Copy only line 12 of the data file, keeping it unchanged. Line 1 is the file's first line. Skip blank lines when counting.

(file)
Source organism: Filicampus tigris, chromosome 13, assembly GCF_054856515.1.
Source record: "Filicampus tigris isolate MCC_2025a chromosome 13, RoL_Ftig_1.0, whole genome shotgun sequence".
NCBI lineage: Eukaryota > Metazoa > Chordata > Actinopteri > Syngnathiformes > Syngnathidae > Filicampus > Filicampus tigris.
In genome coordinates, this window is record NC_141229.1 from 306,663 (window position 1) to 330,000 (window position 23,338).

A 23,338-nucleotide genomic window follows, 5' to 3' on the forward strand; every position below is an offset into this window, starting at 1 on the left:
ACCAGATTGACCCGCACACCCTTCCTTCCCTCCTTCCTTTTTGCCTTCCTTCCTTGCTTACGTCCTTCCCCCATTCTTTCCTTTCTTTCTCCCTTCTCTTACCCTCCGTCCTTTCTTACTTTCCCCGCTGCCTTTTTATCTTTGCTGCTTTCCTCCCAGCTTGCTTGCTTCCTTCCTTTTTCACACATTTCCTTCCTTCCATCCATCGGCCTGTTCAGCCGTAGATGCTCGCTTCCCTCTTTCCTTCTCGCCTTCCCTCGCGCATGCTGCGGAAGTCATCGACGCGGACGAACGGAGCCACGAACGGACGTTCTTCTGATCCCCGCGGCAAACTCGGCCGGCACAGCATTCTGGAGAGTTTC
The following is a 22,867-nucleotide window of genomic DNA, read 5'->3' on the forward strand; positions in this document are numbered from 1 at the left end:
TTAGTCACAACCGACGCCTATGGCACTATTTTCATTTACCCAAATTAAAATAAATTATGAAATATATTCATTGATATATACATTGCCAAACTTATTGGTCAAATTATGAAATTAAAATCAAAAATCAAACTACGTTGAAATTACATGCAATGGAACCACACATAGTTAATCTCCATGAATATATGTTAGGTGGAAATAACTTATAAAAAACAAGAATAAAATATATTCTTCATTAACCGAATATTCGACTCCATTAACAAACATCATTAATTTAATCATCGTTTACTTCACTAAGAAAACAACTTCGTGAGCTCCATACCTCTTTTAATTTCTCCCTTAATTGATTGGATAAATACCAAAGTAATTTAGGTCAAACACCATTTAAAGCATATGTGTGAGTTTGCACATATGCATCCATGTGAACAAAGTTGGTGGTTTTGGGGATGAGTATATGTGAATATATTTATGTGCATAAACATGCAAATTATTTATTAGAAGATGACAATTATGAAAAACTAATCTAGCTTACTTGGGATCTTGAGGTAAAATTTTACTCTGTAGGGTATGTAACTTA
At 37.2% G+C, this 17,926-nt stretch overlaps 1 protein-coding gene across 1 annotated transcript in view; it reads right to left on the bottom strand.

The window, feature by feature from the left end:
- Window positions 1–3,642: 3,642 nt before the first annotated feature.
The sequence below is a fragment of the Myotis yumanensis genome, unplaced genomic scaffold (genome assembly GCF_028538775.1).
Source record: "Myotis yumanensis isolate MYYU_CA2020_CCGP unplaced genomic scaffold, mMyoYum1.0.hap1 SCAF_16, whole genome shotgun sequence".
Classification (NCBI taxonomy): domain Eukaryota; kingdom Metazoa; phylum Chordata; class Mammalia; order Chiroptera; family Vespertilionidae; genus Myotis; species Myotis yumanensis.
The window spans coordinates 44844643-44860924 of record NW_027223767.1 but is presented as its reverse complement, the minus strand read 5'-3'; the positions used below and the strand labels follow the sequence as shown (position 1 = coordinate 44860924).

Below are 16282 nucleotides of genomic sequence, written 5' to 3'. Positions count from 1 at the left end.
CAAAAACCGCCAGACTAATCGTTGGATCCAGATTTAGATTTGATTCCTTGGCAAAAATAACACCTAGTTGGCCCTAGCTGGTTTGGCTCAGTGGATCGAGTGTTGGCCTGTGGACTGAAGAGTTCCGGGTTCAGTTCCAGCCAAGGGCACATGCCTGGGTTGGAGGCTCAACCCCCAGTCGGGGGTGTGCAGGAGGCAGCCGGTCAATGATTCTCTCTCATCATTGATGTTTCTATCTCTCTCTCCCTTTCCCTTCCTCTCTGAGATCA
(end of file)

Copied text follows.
The sequence below is a fragment of the Myotis yumanensis genome, unplaced genomic scaffold (genome assembly GCF_028538775.1).